If you’ve noticed that many people around you have recently become much more proactive, if not ill-humored, don’t be fooled. This is not the dawning of some renewed collective work ethic. What you’re witnessing is withdrawal.
For the past two months local drug consumers–which the most conservative estimates place at around 7 million–have been in the throes of what has become the talk of the town: the ongoing hashish shortage and its resultant price hikes.
Al-Dostour newspaper reported on the first wave of hashish price hikes in Alexandria on 15 March, describing them as "insane." The price of a qirsh (about 8-12g) jumped from LE120 to LE470, and the torbah (the larger dealing block, comprised of anywhere between 100-120 qirsh) from LE1100 to LE3500. The price of bango (low-grade marijuana), the cheaper substitute consumers usually first turn to in such predicaments, also went up from LE20 to LE80 for a (roughly 100 gram) pack. The report indicated that a major shipment had been held and an unnamed dealer caught, and that city-wide checkpoints had been increased to apprehend users.
On 29 March, General Mostafa Amer, director of the Interior Ministry’s Anti-Narcotics General Administration (ANGA), announced that over 7.5 tons of hashish, as well as 25kg of heroin, were confiscated in 265 cases involving 343 suspects in the past three months.
This constitutes a surge in the administration’s activity. Its 2009 reports indicate that the total volume of hashish seized that year in foiled smuggling attempts hovered around the ten ton mark. Amer noted that the recent arrests included kingpin dealers, known locally as "emperors," as well as middle-men distributors, commonly referred to as "dealers," resulting in what local media termed "major suffocation" in the drug trade.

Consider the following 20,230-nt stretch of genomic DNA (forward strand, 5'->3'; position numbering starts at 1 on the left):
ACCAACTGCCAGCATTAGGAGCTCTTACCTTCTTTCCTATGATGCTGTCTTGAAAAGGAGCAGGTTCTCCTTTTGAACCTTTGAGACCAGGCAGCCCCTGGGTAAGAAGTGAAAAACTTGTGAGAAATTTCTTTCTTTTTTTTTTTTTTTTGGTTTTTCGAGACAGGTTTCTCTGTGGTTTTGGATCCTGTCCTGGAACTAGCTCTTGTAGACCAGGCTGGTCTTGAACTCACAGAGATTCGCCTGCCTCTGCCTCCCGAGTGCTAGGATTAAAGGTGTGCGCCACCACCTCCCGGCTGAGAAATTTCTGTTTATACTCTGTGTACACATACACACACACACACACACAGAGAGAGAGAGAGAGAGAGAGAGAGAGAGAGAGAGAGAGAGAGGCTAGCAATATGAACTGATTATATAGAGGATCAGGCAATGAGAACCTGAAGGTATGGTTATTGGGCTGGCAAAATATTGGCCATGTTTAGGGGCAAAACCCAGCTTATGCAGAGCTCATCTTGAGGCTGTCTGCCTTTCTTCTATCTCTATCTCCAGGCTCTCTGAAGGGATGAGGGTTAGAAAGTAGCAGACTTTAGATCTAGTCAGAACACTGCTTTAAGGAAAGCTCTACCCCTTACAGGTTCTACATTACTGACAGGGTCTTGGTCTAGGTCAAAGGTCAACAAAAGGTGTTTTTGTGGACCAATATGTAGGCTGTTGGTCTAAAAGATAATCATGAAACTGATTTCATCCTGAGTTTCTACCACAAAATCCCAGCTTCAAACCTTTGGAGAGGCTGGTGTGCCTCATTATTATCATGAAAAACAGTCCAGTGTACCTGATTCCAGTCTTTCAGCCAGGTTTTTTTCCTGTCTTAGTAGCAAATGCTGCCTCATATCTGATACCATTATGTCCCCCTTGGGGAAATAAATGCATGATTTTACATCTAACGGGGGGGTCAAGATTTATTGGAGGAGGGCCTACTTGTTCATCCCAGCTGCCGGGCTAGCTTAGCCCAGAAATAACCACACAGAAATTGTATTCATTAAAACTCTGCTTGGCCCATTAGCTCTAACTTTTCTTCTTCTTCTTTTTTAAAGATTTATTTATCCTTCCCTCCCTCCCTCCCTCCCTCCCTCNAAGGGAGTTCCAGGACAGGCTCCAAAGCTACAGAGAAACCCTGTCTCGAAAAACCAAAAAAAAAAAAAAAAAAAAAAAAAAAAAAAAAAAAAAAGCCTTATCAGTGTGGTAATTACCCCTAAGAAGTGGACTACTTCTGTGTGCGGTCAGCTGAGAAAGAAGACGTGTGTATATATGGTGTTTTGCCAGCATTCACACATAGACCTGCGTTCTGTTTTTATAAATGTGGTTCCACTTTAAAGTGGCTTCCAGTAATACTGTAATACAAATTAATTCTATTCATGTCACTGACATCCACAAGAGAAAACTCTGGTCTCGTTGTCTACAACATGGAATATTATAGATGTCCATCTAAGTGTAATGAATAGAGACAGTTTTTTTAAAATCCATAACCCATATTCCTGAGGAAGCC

Amer credits the administration’s recent success to its "relentless campaigns," as well as the "concerted efforts and improved coordination" between various security authorities, especially central security forces and security directorates in Qalyoubia and Sharqiya–historically the hotbed of the country’s drug activity.
The majority of Egypt’s hashish is imported from Morocco, while a smaller percentage is brought from Lebanon. Amer noted the contribution of the port authorities in cracking down on the drug.
According to ANGA’s 2003-2004 reports, illicit drugs cost Egypt over LE8.5 billion annually–a figure that includes both the amount of money used to purchase them as well as government spending to combat the problem.
Amer stated that the hash shortage and the inflated prices are good indicators of ANGA’s progress in its task to cripple the industry. He stressed that the most worrisome aspect of the local drug trade was the declining average age of users.
Amer did, however, also concede that many have now turned to illicit pharmaceuticals, such as opiate-based analgesics like Tramadol, Altadol (street name: strawberries) and Epidural, the prices of which have marginally increased recently. He said his administration would confront that problem as well, removing certain intoxicants from pharmacies’ inventories, and calling for tougher punishments for offenders.
Anyone familiar with the standard recreation habits of what is undeniably a substantial portion of the population should have recognized by now that Amer’s zeal has stirred up a hornet’s nest.